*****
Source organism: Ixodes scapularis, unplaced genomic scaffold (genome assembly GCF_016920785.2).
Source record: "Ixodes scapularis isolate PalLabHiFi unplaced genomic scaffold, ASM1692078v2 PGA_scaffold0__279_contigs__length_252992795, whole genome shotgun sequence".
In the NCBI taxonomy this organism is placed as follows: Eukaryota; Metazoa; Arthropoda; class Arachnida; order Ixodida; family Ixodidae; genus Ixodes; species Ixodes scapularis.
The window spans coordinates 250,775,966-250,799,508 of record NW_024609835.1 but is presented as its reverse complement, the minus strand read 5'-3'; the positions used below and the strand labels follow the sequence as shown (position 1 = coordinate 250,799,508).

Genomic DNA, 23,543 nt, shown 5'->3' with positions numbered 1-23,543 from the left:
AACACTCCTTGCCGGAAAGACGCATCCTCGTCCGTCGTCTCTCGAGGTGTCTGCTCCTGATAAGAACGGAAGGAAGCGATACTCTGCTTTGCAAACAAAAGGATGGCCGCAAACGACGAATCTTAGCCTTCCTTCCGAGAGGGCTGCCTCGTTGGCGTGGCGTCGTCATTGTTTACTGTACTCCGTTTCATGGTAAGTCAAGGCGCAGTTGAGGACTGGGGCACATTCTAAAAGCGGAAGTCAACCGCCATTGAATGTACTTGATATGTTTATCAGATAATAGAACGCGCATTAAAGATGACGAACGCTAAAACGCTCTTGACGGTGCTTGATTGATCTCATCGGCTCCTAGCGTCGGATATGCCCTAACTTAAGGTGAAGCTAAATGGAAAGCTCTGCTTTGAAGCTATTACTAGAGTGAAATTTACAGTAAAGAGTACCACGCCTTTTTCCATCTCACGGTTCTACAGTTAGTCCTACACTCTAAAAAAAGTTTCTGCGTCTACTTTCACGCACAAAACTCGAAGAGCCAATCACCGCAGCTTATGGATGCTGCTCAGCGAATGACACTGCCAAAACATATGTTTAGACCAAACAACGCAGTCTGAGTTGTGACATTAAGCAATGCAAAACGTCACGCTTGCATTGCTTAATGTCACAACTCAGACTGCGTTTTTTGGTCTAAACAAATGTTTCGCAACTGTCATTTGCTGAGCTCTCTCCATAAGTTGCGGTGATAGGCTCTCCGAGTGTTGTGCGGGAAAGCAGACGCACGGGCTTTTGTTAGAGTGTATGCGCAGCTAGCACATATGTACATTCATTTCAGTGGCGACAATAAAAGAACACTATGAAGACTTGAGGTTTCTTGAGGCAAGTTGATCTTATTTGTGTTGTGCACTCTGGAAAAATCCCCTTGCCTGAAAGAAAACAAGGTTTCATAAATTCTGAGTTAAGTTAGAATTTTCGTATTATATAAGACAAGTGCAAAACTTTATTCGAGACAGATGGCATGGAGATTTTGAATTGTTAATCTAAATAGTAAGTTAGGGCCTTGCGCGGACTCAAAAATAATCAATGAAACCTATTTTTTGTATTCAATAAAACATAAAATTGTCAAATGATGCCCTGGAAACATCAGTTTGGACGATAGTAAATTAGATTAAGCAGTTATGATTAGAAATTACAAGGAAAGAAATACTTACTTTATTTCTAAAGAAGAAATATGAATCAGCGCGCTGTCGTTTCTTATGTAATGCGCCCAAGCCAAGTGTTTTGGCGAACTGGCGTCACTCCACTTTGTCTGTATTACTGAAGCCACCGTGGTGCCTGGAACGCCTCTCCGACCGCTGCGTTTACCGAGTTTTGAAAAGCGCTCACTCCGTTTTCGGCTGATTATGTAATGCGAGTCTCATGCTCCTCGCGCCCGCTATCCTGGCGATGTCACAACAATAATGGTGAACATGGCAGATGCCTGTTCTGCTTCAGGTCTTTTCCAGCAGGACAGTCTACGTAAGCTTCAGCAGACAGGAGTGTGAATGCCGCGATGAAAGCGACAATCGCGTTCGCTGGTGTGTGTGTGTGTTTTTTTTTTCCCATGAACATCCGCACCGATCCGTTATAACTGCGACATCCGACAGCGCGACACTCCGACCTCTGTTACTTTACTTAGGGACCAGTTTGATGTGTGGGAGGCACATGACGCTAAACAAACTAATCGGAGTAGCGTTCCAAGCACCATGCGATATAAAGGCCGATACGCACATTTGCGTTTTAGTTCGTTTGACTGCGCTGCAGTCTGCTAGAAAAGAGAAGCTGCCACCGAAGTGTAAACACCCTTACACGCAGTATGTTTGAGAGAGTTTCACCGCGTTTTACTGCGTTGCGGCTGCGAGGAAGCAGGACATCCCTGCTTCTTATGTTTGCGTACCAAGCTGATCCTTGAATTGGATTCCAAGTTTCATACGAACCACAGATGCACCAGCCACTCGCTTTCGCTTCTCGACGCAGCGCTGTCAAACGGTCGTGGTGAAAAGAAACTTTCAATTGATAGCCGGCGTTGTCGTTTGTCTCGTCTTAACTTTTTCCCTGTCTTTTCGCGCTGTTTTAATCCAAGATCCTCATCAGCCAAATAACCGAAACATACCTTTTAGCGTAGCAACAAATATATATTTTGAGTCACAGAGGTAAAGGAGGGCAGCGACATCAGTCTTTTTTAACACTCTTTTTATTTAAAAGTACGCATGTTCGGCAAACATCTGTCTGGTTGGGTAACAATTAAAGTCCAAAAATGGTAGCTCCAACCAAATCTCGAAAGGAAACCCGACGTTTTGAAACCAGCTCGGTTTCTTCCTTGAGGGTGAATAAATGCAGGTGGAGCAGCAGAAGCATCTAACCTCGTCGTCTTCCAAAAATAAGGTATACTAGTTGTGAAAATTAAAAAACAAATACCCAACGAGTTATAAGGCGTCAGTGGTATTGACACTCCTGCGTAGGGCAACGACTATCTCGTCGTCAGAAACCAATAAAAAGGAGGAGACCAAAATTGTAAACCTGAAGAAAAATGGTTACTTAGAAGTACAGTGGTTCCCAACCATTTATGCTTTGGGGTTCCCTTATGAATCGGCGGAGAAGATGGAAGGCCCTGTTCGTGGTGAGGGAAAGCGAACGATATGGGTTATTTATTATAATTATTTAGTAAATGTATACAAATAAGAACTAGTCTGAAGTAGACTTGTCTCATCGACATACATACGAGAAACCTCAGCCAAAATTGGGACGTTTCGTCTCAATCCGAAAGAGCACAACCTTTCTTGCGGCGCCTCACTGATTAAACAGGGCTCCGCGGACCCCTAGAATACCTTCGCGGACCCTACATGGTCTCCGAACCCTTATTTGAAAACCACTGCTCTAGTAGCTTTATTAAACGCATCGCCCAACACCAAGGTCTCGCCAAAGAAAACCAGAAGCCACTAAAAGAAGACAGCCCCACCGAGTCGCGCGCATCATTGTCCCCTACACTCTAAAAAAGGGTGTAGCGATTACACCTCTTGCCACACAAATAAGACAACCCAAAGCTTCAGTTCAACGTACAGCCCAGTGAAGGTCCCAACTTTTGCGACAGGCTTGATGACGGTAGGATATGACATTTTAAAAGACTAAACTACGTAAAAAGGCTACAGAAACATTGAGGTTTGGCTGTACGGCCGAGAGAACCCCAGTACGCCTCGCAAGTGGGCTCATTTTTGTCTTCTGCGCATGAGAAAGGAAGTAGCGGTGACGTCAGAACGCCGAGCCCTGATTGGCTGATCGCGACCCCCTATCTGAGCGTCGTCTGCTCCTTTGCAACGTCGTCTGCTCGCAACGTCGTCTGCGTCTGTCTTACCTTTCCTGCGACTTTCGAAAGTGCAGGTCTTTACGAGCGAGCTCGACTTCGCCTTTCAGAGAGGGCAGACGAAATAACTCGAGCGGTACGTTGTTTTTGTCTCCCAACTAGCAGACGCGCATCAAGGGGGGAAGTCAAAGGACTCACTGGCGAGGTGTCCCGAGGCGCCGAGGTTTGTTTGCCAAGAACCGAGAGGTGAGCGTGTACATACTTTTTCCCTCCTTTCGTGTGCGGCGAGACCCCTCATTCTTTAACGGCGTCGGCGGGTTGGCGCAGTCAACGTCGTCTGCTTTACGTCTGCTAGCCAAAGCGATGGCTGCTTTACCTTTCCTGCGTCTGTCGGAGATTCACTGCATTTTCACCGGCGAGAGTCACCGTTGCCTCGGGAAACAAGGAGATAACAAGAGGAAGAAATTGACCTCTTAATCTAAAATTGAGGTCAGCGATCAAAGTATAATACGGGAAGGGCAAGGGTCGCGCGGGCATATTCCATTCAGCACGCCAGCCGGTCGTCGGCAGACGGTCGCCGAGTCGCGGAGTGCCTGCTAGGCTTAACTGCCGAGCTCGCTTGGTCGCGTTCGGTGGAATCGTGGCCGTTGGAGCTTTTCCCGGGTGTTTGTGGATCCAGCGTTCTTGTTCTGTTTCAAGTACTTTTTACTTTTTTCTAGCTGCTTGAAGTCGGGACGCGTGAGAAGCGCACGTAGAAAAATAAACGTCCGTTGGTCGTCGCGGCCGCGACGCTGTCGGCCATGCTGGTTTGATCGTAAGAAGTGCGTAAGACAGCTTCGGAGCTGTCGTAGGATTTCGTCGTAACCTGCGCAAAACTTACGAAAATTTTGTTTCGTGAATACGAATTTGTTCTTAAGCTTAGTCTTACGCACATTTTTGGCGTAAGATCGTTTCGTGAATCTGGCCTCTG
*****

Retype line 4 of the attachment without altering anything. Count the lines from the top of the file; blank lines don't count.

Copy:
The window spans coordinates 250,775,966-250,799,508 of record NW_024609835.1 but is presented as its reverse complement, the minus strand read 5'-3'; the positions used below and the strand labels follow the sequence as shown (position 1 = coordinate 250,799,508).